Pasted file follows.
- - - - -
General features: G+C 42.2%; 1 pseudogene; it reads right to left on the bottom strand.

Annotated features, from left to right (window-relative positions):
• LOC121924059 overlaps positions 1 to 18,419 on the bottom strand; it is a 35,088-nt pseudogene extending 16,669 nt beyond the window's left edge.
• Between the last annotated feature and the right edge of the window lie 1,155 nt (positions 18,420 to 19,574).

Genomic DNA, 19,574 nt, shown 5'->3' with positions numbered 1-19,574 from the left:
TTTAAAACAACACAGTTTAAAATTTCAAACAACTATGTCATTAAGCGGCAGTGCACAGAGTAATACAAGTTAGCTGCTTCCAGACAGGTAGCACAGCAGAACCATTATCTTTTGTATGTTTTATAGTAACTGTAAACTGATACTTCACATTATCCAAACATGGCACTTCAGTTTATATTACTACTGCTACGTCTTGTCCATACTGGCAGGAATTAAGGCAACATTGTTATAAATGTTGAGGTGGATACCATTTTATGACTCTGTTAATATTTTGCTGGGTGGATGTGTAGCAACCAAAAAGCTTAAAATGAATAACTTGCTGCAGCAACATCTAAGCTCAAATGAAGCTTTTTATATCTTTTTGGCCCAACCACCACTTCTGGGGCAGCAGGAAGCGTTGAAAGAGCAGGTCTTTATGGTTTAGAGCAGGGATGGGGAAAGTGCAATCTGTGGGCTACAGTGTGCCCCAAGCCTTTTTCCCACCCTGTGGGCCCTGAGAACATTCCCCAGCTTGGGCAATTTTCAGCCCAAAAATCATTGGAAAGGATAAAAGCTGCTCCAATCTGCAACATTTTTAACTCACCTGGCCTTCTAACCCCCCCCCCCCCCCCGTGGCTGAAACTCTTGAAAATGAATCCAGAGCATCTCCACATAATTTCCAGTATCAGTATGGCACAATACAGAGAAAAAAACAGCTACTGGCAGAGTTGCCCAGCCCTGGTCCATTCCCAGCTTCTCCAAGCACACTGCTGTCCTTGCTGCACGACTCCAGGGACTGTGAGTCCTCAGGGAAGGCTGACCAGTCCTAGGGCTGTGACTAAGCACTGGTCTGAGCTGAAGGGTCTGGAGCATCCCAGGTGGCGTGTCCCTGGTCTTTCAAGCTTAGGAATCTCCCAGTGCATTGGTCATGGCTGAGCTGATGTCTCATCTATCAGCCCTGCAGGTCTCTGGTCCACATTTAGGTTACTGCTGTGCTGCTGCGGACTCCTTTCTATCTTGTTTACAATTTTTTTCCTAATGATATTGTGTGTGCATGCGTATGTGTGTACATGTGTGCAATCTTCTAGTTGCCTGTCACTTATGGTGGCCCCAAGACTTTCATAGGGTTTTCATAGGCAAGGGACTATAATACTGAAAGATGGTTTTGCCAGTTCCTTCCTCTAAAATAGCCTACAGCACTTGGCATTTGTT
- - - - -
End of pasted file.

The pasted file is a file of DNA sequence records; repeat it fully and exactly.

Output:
General features: G+C 42.2%; 1 pseudogene; it reads right to left on the bottom strand.

Annotated features, from left to right (window-relative positions):
• LOC121924059 overlaps positions 1 to 18,419 on the bottom strand; it is a 35,088-nt pseudogene extending 16,669 nt beyond the window's left edge.
• Between the last annotated feature and the right edge of the window lie 1,155 nt (positions 18,420 to 19,574).

Genomic DNA, 19,574 nt, shown 5'->3' with positions numbered 1-19,574 from the left:
TTTAAAACAACACAGTTTAAAATTTCAAACAACTATGTCATTAAGCGGCAGTGCACAGAGTAATACAAGTTAGCTGCTTCCAGACAGGTAGCACAGCAGAACCATTATCTTTTGTATGTTTTATAGTAACTGTAAACTGATACTTCACATTATCCAAACATGGCACTTCAGTTTATATTACTACTGCTACGTCTTGTCCATACTGGCAGGAATTAAGGCAACATTGTTATAAATGTTGAGGTGGATACCATTTTATGACTCTGTTAATATTTTGCTGGGTGGATGTGTAGCAACCAAAAAGCTTAAAATGAATAACTTGCTGCAGCAACATCTAAGCTCAAATGAAGCTTTTTATATCTTTTTGGCCCAACCACCACTTCTGGGGCAGCAGGAAGCGTTGAAAGAGCAGGTCTTTATGGTTTAGAGCAGGGATGGGGAAAGTGCAATCTGTGGGCTACAGTGTGCCCCAAGCCTTTTTCCCACCCTGTGGGCCCTGAGAACATTCCCCAGCTTGGGCAATTTTCAGCCCAAAAATCATTGGAAAGGATAAAAGCTGCTCCAATCTGCAACATTTTTAACTCACCTGGCCTTCTAACCCCCCCCCCCCCCCCGTGGCTGAAACTCTTGAAAATGAATCCAGAGCATCTCCACATAATTTCCAGTATCAGTATGGCACAATACAGAGAAAAAAACAGCTACTGGCAGAGTTGCCCAGCCCTGGTCCATTCCCAGCTTCTCCAAGCACACTGCTGTCCTTGCTGCACGACTCCAGGGACTGTGAGTCCTCAGGGAAGGCTGACCAGTCCTAGGGCTGTGACTAAGCACTGGTCTGAGCTGAAGGGTCTGGAGCATCCCAGGTGGCGTGTCCCTGGTCTTTCAAGCTTAGGAATCTCCCAGTGCATTGGTCATGGCTGAGCTGATGTCTCATCTATCAGCCCTGCAGGTCTCTGGTCCACATTTAGGTTACTGCTGTGCTGCTGCGGACTCCTTTCTATCTTGTTTACAATTTTTTTCCTAATGATATTGTGTGTGCATGCGTATGTGTGTACATGTGTGCAATCTTCTAGTTGCCTGTCACTTATGGTGGCCCCAAGACTTTCATAGGGTTTTCATAGGCAAGGGACTATAATACTGAAAGATGGTTTTGCCAGTTCCTTCCTCTAAAATAGCCTACAGCACTTGGCATTTGTT